Feast upon the Word Blog

A blog focused on LDS scriptures and teaching

Is the Judgement Bar Self-Service?

Posted by nhilton on April 2, 2007

During a Gospel Doctrine lesson on Matthew 7, including the teachings on judging righteous judgements, a comment was made that at the final judgement “we will judge ourselves.”

Judgement Bar

This is a common Mormon thought.  Does this philosophy liberate us, condemn us, confuse us?   Is this thought shared by other religions?  Is it accurate?  Why?  Why not?  If it isn’t accurate, where did it originate?  As a teacher, how would you moderate a comment like this in your classroom?

28 Responses to “Is the Judgement Bar Self-Service?”

  1. m&m said

    This is a viewpoint I don’t particularly care for, although I can understand why people might go in that direction.

    If I had such a question, I might ask the person to clarify, ask for a few thoughts from the class, and use a couple of scriptures like the following (I include many for my own sake…like having them in one place if I need them. :) ):

    Romans 14:10
    …for we shall all stand before the judgment seat of Christ.

    2 Corinthians 5:10
    10 For we must all appear before the judgment seat of Christ; that every one may receive the things [done] in [his] body, according to that he hath done, whether [it be] good or bad.

    2 Nephi 9:15
    15 And it shall come to pass that when all men shall have passed from this first death unto life, insomuch as they have become immortal, they must appear before the judgment-seat of the Holy One of Israel; and then cometh the judgment, and then must they be judged according to the holy judgment of God.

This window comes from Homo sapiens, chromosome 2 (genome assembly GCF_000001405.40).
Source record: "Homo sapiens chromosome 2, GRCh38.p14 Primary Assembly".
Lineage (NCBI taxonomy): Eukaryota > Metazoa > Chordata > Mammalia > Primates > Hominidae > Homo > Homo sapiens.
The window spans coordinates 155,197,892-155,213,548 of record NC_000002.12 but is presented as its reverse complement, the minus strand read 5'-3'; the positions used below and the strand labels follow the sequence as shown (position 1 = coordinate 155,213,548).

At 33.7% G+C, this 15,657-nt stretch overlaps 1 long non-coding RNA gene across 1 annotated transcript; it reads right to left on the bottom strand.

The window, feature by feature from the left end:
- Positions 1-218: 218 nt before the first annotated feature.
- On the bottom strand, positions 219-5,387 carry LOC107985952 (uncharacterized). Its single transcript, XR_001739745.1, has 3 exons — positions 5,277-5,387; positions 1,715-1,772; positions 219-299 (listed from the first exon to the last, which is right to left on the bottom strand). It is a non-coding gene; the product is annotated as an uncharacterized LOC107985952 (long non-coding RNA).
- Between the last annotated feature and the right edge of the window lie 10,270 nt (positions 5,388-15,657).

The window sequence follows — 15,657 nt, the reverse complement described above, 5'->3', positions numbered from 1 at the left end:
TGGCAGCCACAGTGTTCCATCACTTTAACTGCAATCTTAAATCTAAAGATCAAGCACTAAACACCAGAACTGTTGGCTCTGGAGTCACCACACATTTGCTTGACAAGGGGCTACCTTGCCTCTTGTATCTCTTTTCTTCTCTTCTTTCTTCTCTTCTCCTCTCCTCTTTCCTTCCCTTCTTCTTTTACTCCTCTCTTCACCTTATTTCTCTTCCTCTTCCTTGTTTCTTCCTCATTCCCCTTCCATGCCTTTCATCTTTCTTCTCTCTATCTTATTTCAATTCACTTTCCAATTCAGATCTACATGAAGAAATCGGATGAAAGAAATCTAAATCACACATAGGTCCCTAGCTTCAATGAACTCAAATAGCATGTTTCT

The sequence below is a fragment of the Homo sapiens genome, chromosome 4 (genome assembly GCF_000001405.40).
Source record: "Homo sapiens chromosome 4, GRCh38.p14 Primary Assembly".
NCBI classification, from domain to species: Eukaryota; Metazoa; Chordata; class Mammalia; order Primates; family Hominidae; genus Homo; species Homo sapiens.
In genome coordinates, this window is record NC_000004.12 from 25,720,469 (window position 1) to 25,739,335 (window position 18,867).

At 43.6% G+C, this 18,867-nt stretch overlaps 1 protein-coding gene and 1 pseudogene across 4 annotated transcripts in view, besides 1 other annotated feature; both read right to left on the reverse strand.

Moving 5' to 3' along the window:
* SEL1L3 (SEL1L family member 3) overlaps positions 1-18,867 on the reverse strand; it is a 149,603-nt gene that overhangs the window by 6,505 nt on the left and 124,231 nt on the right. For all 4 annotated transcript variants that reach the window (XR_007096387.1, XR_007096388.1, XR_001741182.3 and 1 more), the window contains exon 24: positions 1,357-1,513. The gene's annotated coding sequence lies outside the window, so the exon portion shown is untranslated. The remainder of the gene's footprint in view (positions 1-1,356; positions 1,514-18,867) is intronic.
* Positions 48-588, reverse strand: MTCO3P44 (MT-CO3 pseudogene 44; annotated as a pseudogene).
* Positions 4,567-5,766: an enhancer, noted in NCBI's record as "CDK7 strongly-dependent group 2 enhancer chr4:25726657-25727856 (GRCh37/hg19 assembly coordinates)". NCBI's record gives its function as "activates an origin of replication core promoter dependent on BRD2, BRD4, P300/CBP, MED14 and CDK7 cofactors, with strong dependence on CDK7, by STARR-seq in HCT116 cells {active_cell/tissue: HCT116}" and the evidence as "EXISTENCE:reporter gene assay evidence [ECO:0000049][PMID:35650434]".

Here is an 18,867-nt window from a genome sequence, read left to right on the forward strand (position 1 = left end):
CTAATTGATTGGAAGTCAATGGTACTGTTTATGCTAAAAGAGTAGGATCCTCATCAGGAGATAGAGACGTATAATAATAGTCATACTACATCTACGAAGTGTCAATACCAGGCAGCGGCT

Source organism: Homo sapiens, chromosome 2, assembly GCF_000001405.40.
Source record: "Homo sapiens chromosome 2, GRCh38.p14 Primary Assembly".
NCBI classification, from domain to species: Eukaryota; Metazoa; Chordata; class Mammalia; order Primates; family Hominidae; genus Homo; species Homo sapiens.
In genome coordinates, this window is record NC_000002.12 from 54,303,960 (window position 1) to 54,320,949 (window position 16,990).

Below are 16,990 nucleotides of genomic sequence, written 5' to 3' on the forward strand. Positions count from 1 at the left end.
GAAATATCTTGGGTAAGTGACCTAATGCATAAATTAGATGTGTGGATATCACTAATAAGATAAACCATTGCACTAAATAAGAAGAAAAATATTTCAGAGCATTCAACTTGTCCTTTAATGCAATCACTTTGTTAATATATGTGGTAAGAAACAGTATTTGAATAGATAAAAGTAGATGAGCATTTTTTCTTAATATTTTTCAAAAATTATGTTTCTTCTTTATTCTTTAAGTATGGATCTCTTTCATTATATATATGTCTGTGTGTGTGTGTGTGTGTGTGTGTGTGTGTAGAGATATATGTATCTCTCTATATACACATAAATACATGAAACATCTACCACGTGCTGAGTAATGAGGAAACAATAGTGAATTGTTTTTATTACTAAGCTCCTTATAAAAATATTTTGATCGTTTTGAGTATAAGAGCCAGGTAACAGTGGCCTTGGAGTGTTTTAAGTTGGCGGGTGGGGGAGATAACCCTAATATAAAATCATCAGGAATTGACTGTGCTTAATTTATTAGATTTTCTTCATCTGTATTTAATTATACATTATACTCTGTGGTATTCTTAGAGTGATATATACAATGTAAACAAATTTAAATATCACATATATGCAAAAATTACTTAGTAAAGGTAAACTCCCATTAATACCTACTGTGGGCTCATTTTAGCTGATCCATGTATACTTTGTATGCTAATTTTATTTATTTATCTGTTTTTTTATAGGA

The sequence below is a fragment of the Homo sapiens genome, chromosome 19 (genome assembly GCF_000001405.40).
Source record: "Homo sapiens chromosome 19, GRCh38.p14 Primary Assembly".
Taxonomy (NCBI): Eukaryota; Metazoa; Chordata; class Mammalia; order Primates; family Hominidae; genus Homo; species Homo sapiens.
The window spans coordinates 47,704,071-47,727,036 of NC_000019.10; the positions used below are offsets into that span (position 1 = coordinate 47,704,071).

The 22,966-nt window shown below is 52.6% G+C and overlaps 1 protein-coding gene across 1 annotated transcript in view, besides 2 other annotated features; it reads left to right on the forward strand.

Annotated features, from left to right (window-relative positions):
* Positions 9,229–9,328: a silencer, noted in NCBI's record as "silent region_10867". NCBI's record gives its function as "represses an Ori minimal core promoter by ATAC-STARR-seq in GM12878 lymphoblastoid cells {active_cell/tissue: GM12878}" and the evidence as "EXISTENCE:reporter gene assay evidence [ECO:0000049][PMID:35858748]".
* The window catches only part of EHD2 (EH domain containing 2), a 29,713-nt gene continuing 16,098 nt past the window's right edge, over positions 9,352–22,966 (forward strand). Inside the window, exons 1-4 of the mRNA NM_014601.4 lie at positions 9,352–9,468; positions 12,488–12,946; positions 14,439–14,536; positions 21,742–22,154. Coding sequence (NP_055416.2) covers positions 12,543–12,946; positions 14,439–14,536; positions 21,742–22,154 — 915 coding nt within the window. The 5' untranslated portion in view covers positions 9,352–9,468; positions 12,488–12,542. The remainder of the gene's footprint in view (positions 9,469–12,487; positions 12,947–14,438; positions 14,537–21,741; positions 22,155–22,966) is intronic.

3 Nephi 28:31
    31 Therefore, great and marvelous works shall be wrought by them, before the great and coming day when all people must surely stand before the judgment-seat of Christ;

    Mormon 3:20
    20 And these things doth the Spirit manifest unto me; therefore I write unto you all. And for this cause I write unto you, that ye may know that ye must all stand before the judgment-seat of Christ, yea, every soul who belongs to the whole human family of Adam; and ye must stand to be judged of your works, whether they be good or evil;

    Mormon 3:22
    22 And I would that I could persuade all ye ends of the earth to repent and prepare to stand before the judgment-seat of Christ.

    Mormon 6:21